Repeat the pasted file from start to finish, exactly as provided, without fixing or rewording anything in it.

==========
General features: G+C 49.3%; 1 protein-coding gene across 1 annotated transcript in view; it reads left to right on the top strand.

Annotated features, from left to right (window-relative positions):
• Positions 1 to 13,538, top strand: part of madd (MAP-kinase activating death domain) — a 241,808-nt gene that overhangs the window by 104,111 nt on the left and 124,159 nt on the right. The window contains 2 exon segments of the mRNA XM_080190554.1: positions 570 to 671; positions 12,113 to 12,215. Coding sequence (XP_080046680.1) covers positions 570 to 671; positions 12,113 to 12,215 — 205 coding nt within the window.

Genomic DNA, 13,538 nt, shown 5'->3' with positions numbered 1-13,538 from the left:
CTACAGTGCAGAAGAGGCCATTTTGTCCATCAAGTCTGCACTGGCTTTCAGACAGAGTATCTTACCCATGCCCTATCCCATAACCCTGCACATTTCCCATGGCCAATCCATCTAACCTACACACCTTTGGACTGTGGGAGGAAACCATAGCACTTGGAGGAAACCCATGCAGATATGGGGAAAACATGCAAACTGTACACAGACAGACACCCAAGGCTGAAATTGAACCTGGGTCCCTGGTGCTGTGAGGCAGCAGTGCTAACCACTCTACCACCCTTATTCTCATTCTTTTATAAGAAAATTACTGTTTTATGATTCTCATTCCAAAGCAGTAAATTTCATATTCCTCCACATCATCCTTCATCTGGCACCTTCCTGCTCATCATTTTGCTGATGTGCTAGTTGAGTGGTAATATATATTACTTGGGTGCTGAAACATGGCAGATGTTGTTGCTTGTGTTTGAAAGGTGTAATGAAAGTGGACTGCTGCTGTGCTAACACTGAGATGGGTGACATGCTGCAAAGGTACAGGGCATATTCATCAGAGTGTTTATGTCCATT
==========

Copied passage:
General features: G+C 49.3%; 1 protein-coding gene across 1 annotated transcript in view; it reads left to right on the top strand.

Annotated features, from left to right (window-relative positions):
• Positions 1 to 13,538, top strand: part of madd (MAP-kinase activating death domain) — a 241,808-nt gene that overhangs the window by 104,111 nt on the left and 124,159 nt on the right. The window contains 2 exon segments of the mRNA XM_080190554.1: positions 570 to 671; positions 12,113 to 12,215. Coding sequence (XP_080046680.1) covers positions 570 to 671; positions 12,113 to 12,215 — 205 coding nt within the window.

Genomic DNA, 13,538 nt, shown 5'->3' with positions numbered 1-13,538 from the left:
CTACAGTGCAGAAGAGGCCATTTTGTCCATCAAGTCTGCACTGGCTTTCAGACAGAGTATCTTACCCATGCCCTATCCCATAACCCTGCACATTTCCCATGGCCAATCCATCTAACCTACACACCTTTGGACTGTGGGAGGAAACCATAGCACTTGGAGGAAACCCATGCAGATATGGGGAAAACATGCAAACTGTACACAGACAGACACCCAAGGCTGAAATTGAACCTGGGTCCCTGGTGCTGTGAGGCAGCAGTGCTAACCACTCTACCACCCTTATTCTCATTCTTTTATAAGAAAATTACTGTTTTATGATTCTCATTCCAAAGCAGTAAATTTCATATTCCTCCACATCATCCTTCATCTGGCACCTTCCTGCTCATCATTTTGCTGATGTGCTAGTTGAGTGGTAATATATATTACTTGGGTGCTGAAACATGGCAGATGTTGTTGCTTGTGTTTGAAAGGTGTAATGAAAGTGGACTGCTGCTGTGCTAACACTGAGATGGGTGACATGCTGCAAAGGTACAGGGCATATTCATCAGAGTGTTTATGTCCATT